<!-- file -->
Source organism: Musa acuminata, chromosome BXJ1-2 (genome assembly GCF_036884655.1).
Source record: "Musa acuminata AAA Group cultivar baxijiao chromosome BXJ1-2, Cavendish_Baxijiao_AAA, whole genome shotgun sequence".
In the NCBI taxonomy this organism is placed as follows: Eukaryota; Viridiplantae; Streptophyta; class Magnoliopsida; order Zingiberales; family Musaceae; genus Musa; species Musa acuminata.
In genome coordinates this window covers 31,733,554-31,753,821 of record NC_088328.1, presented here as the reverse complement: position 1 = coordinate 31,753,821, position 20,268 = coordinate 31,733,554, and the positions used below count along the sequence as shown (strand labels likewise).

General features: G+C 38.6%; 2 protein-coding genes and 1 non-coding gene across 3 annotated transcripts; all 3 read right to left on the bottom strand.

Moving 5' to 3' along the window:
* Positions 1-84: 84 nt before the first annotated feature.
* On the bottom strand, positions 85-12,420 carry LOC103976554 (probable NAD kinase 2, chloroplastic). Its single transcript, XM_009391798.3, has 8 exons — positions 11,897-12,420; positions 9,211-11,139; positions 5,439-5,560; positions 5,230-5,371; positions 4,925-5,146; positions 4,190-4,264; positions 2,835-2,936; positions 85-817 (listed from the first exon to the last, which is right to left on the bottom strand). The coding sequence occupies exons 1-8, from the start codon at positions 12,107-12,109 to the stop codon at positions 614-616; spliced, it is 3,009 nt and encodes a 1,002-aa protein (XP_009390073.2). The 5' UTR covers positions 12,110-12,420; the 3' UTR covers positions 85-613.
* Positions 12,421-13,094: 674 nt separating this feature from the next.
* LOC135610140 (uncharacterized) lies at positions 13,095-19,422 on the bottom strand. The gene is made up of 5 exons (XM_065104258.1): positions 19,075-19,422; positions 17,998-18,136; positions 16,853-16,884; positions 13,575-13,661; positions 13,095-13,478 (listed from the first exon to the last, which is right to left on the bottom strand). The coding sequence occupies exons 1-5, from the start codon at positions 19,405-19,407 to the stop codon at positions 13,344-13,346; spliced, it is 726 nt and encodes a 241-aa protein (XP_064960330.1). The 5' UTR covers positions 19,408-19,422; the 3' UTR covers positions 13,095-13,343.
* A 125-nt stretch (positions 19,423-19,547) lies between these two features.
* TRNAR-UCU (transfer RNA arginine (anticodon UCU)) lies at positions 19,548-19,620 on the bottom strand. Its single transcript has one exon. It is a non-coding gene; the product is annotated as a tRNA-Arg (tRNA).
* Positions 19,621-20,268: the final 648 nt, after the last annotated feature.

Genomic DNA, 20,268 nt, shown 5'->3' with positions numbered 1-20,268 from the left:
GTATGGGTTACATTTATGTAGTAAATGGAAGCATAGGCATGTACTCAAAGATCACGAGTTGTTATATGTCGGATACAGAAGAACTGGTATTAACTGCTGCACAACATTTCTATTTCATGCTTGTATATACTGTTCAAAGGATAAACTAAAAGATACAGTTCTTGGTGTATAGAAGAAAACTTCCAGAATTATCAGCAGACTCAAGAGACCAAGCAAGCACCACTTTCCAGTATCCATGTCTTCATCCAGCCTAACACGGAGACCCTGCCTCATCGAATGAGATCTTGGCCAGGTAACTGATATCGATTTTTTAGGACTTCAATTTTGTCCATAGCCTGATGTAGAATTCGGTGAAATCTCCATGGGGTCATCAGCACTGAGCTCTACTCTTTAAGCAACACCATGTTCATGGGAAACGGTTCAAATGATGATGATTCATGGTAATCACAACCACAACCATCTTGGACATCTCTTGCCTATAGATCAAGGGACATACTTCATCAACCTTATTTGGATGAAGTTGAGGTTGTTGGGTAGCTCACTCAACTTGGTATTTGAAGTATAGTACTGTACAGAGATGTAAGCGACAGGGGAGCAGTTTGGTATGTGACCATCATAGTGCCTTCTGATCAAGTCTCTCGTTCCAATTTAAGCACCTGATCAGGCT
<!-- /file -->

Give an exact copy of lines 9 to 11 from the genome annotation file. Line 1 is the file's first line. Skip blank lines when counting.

* Positions 12,421-13,094: 674 nt separating this feature from the next.
* LOC135610140 (uncharacterized) lies at positions 13,095-19,422 on the bottom strand. The gene is made up of 5 exons (XM_065104258.1): positions 19,075-19,422; positions 17,998-18,136; positions 16,853-16,884; positions 13,575-13,661; positions 13,095-13,478 (listed from the first exon to the last, which is right to left on the bottom strand). The coding sequence occupies exons 1-5, from the start codon at positions 19,405-19,407 to the stop codon at positions 13,344-13,346; spliced, it is 726 nt and encodes a 241-aa protein (XP_064960330.1). The 5' UTR covers positions 19,408-19,422; the 3' UTR covers positions 13,095-13,343.
* A 125-nt stretch (positions 19,423-19,547) lies between these two features.